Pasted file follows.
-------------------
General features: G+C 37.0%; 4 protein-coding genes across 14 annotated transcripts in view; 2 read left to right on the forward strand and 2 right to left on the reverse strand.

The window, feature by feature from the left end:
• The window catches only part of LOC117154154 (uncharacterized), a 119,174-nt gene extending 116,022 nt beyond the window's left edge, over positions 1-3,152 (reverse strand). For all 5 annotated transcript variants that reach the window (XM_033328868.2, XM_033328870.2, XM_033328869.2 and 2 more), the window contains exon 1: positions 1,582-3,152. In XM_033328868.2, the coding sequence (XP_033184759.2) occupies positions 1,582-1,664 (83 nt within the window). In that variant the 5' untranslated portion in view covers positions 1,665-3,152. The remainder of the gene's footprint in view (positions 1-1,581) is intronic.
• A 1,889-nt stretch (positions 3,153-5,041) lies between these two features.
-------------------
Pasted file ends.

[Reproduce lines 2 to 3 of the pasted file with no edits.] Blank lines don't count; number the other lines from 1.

The window, feature by feature from the left end:
• The window catches only part of LOC117154154 (uncharacterized), a 119,174-nt gene extending 116,022 nt beyond the window's left edge, over positions 1-3,152 (reverse strand). For all 5 annotated transcript variants that reach the window (XM_033328868.2, XM_033328870.2, XM_033328869.2 and 2 more), the window contains exon 1: positions 1,582-3,152. In XM_033328868.2, the coding sequence (XP_033184759.2) occupies positions 1,582-1,664 (83 nt within the window). In that variant the 5' untranslated portion in view covers positions 1,665-3,152. The remainder of the gene's footprint in view (positions 1-1,581) is intronic.